The clock circuit 104 produces CLKo based at least partially on the first and second delay signals generated by the digital delay signal generator 102. In the illustrated embodiment, the clock circuit 104 includes a first signal generator 150 for developing a first clock signal, a second signal generator 152 for developing a second clock signal, and a logic circuit 154 for combining the first and second clock signals to produce CLKo.

The first signal generator 150 develops the first clock signal, which is combined with the second clock signal at the logic circuit 154 to produce CLKo. The first clock signal is based on CLKi and the first delay signal from the first digital delay logic circuit 108. In the illustrated embodiment, the first signal generator 150 is a conventional rising edge triggered flip-flop 156, which produces rising edge signals (i.e., signals based on rising edges of CLKi). The flip-flop 156 has an input terminal 156 a, output terminal 156 b, set terminal 156 c, and reset terminal 156 d. When the flip-flop 156 is reset, e.g., by a low value received at the reset terminal 156 d, the flip-flop 156 presents a low value at the output terminal 156 b. After reset, when a rising edge is received at the set terminal 156 c, the output terminal 156 b is set to the value on the input terminal 156 a. In the illustrated embodiment, the input terminal 156 a receives a power signal (i.e., a high value), the set terminal 156 c receives CLKi, the reset terminal 156 d is coupled to the first delay logic circuit 108 to receive the first delay signal, and the output terminal 156 d is coupled to a first input 154 a of the logic circuit 154. Since, the input terminal 156 a receives a power signal having a high value, the output terminal 156 b will always present a high value after a rising edge of CLKi until the flip-flop 156 is reset by the first delay signal, unless the flip-flop 156 is being reset during the rising edge of CLKi.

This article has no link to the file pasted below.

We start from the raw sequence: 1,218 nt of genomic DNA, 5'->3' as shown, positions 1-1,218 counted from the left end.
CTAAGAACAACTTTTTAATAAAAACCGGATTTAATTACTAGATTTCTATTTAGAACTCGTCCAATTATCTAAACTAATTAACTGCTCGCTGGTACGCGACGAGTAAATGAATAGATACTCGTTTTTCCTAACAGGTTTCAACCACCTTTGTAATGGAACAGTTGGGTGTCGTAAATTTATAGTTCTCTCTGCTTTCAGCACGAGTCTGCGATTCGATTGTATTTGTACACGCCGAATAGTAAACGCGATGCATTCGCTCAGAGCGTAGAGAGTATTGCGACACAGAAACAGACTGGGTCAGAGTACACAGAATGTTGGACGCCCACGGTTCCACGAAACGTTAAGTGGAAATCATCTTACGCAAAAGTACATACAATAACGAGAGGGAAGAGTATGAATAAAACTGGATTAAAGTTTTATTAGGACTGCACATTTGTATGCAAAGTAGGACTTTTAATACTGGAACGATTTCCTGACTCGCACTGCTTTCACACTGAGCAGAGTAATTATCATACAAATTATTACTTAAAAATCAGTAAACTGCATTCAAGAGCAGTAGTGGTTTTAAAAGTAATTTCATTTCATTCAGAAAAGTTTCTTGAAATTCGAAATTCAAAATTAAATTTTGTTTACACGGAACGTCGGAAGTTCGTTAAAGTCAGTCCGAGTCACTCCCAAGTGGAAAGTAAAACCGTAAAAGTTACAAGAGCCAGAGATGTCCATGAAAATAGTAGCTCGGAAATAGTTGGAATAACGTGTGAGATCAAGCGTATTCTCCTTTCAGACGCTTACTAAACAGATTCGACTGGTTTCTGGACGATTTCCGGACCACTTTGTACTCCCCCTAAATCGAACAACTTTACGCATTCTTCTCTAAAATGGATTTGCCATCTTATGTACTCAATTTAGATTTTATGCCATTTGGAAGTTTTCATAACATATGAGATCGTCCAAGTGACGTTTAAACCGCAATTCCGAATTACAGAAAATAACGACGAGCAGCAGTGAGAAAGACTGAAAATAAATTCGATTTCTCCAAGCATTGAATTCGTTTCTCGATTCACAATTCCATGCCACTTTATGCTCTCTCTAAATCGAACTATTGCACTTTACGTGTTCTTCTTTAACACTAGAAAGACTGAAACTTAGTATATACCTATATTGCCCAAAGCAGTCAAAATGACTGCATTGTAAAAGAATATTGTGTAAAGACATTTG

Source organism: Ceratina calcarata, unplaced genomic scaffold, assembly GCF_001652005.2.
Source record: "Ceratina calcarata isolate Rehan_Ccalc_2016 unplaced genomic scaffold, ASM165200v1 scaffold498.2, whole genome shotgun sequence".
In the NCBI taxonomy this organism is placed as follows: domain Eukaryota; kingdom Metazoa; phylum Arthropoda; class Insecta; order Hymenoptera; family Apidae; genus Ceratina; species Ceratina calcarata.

The second signal generator 152 develops the second clock signal, which is combined with the first clock signal at the logic circuit 154 to produce CLKo. The second clock signal is based on CLKi and the second delay signal from the second delay logic circuit 110. In the illustrated embodiment, the second signal generator 152 is a conventional falling edge triggered flip-flop 158, which produces falling edge signals (i.e., signals based on falling edges of CLKi). The flip-flop 158 has an input terminal 158 a, output terminal 158 b, set terminal 158 c, and reset terminal 158 d. When the flip-flop 158 is reset, e.g., by a low value received at the reset terminal 158 d, the flip-flop 158 presents a low value at the output terminal 158 d. After reset, when a falling edge is received at the set terminal 158 c, the output terminal 158 b will be set to the value on the input terminal 158 a. In the illustrated embodiment, the input terminal 158 a receives a power signal (i.e., a high value), the set terminal 158 c receives CLKi, the reset terminal 158 d is coupled to the second delay logic circuit 110 to receive the second delay signal, and the output terminal 158 b is coupled to a second input terminal 154 b of the logic circuit 154. Since, the input terminal 158 a receives a power signal having a high value, the output terminal 158 b will always present a high value after a falling edge of CLKi until the flip-flop 158 is reset by the second delay signal, unless the flip-flop 158 is being reset during the falling edge of CLKi.